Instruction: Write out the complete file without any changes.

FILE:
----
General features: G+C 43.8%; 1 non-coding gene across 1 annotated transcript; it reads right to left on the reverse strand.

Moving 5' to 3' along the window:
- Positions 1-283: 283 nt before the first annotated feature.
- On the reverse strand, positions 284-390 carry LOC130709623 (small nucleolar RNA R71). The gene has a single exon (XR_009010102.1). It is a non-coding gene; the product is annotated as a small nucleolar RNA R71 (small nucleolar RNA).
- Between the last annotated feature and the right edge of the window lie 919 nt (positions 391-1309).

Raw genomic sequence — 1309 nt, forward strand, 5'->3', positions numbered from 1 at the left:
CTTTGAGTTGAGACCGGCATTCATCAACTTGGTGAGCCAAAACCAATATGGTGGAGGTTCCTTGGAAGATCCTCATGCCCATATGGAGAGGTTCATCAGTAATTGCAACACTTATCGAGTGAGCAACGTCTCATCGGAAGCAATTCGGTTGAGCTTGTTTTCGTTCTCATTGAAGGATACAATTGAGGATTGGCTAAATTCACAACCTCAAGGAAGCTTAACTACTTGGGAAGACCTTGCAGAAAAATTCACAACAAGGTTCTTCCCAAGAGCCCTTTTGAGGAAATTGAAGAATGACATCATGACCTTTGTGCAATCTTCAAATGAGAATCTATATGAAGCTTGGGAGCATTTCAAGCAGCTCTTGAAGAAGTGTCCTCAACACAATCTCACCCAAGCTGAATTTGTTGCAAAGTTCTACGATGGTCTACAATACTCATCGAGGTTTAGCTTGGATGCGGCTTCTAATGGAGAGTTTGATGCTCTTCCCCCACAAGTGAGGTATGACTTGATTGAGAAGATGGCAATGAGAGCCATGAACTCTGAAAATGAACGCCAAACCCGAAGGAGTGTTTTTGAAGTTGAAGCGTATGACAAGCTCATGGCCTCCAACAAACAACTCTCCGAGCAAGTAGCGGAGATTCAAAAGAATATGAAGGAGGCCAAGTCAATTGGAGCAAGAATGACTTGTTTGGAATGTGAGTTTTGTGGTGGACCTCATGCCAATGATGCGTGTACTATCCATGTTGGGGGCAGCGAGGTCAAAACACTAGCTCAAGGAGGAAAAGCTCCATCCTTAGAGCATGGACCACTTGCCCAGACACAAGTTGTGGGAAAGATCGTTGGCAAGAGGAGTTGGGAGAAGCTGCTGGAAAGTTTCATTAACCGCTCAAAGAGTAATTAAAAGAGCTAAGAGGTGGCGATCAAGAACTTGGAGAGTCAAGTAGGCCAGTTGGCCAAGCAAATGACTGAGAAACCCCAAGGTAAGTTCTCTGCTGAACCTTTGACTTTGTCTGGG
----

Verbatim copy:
General features: G+C 43.8%; 1 non-coding gene across 1 annotated transcript; it reads right to left on the reverse strand.

Moving 5' to 3' along the window:
- Positions 1-283: 283 nt before the first annotated feature.
- On the reverse strand, positions 284-390 carry LOC130709623 (small nucleolar RNA R71). The gene has a single exon (XR_009010102.1). It is a non-coding gene; the product is annotated as a small nucleolar RNA R71 (small nucleolar RNA).
- Between the last annotated feature and the right edge of the window lie 919 nt (positions 391-1309).

Raw genomic sequence — 1309 nt, forward strand, 5'->3', positions numbered from 1 at the left:
CTTTGAGTTGAGACCGGCATTCATCAACTTGGTGAGCCAAAACCAATATGGTGGAGGTTCCTTGGAAGATCCTCATGCCCATATGGAGAGGTTCATCAGTAATTGCAACACTTATCGAGTGAGCAACGTCTCATCGGAAGCAATTCGGTTGAGCTTGTTTTCGTTCTCATTGAAGGATACAATTGAGGATTGGCTAAATTCACAACCTCAAGGAAGCTTAACTACTTGGGAAGACCTTGCAGAAAAATTCACAACAAGGTTCTTCCCAAGAGCCCTTTTGAGGAAATTGAAGAATGACATCATGACCTTTGTGCAATCTTCAAATGAGAATCTATATGAAGCTTGGGAGCATTTCAAGCAGCTCTTGAAGAAGTGTCCTCAACACAATCTCACCCAAGCTGAATTTGTTGCAAAGTTCTACGATGGTCTACAATACTCATCGAGGTTTAGCTTGGATGCGGCTTCTAATGGAGAGTTTGATGCTCTTCCCCCACAAGTGAGGTATGACTTGATTGAGAAGATGGCAATGAGAGCCATGAACTCTGAAAATGAACGCCAAACCCGAAGGAGTGTTTTTGAAGTTGAAGCGTATGACAAGCTCATGGCCTCCAACAAACAACTCTCCGAGCAAGTAGCGGAGATTCAAAAGAATATGAAGGAGGCCAAGTCAATTGGAGCAAGAATGACTTGTTTGGAATGTGAGTTTTGTGGTGGACCTCATGCCAATGATGCGTGTACTATCCATGTTGGGGGCAGCGAGGTCAAAACACTAGCTCAAGGAGGAAAAGCTCCATCCTTAGAGCATGGACCACTTGCCCAGACACAAGTTGTGGGAAAGATCGTTGGCAAGAGGAGTTGGGAGAAGCTGCTGGAAAGTTTCATTAACCGCTCAAAGAGTAATTAAAAGAGCTAAGAGGTGGCGATCAAGAACTTGGAGAGTCAAGTAGGCCAGTTGGCCAAGCAAATGACTGAGAAACCCCAAGGTAAGTTCTCTGCTGAACCTTTGACTTTGTCTGGG